The last post mentioned that there are two themes that occupy the writers and speakers in current religious publishing. The first theme, a fresh look at the historical experience of Jesus, is addressed in the last post. Today the mariner will investigate the preoccupation with the Religious Right as a political movement and the concern expressed about the increasing secularism of most Christians.
The mariner investigated many conservative, evangelical and fundamentalist websites searching for a core dynamic that these movements can share. In general, the websites were territorial about minor interpretations or tenets. In short, the conservative side of Christianity does not have a cohesive doctrine.
These websites were true religious websites. Government politics representing the conservative or “religious right” were of a different ilk and focused on public policy, party politics – salted with a collection of moral issues and a lot of character assassination. Neither set of websites had any concern for the circumstances of mainstream Christian practice.
The political religious websites were a mix of conservative Christian advocacy heavily dosed with public issues. If the reader watches the news at all, they will be familiar with these issues: guns; abortion; eliminate discretionary government programs (all of them from health care to school lunch programs, Head Start, PBS, Planned Parenthood, SNAP (food stamps and other assistance programs, unemployment insurance); any extension of regulations of any kind; a major cut in government services, more or less keeping the military, central treasury and only in about half the websites, income taxes.
It is obvious why serious religious writers are looking closely at the claim of religiosity in the religious right movement.
There is not room in this post to capture a great deal of Gospel scripture that counters the misanthropic politics of the religious right but just a few references will demonstrate the massive gap between the religious right movement and the Christian positions of Jesus:
The parable of the Good Samaritan
The two great commandments
“If you have fed them, you have fed me”
“You shall love God above all things” (even your family and your money).
This could go on for pages but this is enough to expose antithetical positions between Jesus and the religious right. The mariner’s favorite Gospel is Matthew. It is an easy read and will be very clear about the principles of Jesus, none of which associate with the religious right. As to the public issues like guns and abortion, there may be a moral point, legally or religiously, but the violent and uncaring attack in an effort to obliterate these issues easily dismisses any moral intent.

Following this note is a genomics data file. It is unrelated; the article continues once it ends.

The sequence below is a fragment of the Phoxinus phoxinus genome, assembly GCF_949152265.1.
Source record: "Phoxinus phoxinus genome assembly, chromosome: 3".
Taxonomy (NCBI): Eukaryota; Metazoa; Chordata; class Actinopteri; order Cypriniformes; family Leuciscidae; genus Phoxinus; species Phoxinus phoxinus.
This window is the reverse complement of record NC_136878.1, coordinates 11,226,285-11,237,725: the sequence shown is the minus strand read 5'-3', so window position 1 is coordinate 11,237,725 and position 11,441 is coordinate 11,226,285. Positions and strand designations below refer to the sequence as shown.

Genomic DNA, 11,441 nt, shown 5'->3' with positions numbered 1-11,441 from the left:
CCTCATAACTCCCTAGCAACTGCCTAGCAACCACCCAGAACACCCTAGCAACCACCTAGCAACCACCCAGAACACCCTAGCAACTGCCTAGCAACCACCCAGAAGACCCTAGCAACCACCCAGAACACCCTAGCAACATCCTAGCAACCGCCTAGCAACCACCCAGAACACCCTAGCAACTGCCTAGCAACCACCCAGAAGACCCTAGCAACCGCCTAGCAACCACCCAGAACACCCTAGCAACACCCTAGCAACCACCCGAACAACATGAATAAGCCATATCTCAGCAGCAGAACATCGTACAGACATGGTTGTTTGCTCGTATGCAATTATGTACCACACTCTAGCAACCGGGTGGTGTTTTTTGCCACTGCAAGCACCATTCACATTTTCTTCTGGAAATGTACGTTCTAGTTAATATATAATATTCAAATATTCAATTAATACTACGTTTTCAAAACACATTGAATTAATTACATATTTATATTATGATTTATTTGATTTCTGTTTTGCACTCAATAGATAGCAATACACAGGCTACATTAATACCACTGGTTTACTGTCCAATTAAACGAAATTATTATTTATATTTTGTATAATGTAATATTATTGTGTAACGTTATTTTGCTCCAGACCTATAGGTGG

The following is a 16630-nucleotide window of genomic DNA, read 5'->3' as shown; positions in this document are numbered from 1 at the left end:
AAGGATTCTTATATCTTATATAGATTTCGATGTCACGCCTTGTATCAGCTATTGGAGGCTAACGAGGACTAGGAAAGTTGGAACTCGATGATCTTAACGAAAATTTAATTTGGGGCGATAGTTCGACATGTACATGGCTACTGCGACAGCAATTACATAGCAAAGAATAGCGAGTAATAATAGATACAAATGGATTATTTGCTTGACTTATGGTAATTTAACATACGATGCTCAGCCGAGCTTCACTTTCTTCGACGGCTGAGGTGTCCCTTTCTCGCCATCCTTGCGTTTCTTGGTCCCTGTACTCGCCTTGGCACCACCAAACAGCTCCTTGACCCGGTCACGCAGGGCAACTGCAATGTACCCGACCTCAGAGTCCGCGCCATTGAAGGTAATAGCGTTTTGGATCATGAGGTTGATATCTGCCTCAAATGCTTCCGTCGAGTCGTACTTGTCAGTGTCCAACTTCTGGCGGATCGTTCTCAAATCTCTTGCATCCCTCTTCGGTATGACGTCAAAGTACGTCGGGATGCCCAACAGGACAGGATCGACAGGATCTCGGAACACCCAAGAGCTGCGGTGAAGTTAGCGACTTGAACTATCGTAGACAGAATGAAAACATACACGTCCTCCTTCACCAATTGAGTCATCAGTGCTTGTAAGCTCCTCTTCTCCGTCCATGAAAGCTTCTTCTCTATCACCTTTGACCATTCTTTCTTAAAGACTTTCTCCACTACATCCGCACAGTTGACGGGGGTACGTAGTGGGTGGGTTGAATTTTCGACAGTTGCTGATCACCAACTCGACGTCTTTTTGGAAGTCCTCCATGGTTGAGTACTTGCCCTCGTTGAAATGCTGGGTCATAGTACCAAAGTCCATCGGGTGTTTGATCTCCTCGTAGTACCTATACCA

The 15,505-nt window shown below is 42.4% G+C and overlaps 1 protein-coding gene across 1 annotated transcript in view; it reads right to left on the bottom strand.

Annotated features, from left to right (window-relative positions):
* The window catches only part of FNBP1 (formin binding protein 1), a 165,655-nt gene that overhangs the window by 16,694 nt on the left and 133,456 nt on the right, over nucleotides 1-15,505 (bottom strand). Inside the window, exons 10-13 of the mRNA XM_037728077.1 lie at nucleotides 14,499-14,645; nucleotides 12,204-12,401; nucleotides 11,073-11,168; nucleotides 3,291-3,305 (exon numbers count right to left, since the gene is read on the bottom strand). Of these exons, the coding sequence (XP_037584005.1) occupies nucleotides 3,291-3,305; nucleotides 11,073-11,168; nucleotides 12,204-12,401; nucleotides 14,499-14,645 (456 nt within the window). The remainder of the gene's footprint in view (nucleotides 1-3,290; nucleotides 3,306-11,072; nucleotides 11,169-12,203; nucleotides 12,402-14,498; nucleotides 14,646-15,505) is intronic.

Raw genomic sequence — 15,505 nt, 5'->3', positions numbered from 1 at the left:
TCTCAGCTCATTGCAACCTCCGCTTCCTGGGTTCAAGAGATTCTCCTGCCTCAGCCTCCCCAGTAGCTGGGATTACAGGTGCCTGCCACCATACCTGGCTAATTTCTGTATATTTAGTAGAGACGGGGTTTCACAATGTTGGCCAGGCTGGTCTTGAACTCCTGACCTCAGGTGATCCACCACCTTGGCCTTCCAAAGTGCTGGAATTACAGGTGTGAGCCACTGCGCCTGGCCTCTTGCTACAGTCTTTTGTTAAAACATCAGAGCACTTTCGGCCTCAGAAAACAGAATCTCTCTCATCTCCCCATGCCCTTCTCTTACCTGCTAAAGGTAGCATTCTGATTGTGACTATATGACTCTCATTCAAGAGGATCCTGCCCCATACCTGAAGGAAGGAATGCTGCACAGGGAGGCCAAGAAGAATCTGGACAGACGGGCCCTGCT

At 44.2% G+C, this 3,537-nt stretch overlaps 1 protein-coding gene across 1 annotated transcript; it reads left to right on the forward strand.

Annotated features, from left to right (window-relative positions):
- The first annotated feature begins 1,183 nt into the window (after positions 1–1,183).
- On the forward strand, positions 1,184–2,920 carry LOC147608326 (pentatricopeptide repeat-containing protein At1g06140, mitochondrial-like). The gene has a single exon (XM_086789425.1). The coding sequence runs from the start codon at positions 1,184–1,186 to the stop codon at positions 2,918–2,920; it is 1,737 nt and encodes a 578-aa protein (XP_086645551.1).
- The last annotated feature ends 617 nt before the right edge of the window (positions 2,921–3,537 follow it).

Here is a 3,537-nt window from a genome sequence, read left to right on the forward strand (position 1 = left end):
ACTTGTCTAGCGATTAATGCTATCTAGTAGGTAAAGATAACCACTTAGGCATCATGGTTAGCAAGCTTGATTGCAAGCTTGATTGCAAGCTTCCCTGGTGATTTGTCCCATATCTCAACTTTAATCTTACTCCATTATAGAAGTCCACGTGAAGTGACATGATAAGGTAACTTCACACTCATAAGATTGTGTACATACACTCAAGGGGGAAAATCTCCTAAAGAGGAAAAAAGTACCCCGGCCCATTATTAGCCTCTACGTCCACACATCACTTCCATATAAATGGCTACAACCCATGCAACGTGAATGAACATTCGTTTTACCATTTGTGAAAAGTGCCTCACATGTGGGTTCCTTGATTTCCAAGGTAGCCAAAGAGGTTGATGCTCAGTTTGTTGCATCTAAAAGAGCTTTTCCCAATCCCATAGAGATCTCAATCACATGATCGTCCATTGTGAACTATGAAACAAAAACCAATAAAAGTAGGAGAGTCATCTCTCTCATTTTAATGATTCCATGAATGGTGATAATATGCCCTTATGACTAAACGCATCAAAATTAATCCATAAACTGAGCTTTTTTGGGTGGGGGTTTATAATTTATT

What obfuscates the study of the religious right is the Tea Parties (there is more than one). Tea Party members are in the same room as the religious right because both groups are conservative. A closer look, sometimes, can determine a Tea Party person because of the absence of religious morality in their rhetoric. To the right of the Tea Party and to the left of the religious right is the libertarian – a cross breed of conservative government minimalism with a progressive approach to anything that pokes into one’s personal freedom.
Mix these three groups with the professional Republicans in the House of Representatives and it is no wonder that Speaker Boehner has no control over irrational legislation.
Ideologically, the right wing groups are noisy and disruptive but a minority incapable of streamlined organization that can overtake the middle of American religious culture. After doing this research, the mariner felt the most bothersome aspect of it all was the solidarity of the right behind the two-headed coin of nationalism and autocracy. New Testament Christianity is not to be seen.
A broader issue on religious book lists is the invasion of secularism into the religious practices of mainstream denominations. The mariner has written about this subject in other posts. (See Following Jesus Around, Is Christianity Still Christianity? Evolution of Faith, and Who is God?) Lest the mariner’s evaluation of the religious right makes the mainstream Christian self-righteous, secularism has decayed the organized church more than termites can destroy a rotten log.
It may be a good idea for every Christian to read the Gospel Matthew then ask one’s self, by sitting in a pew on Sunday, am I praying in public as the Pharisees did? If I skipped the church service and went into the poorest neighborhood to do what I could to make a life better, would Jesus skip the service and come with me?
Secularism is a failed pew-based culture. Mainstream Christians need to get their hands dirty doing God’s work as Jesus instructed. Find God’s grace through another person’s life – not your own.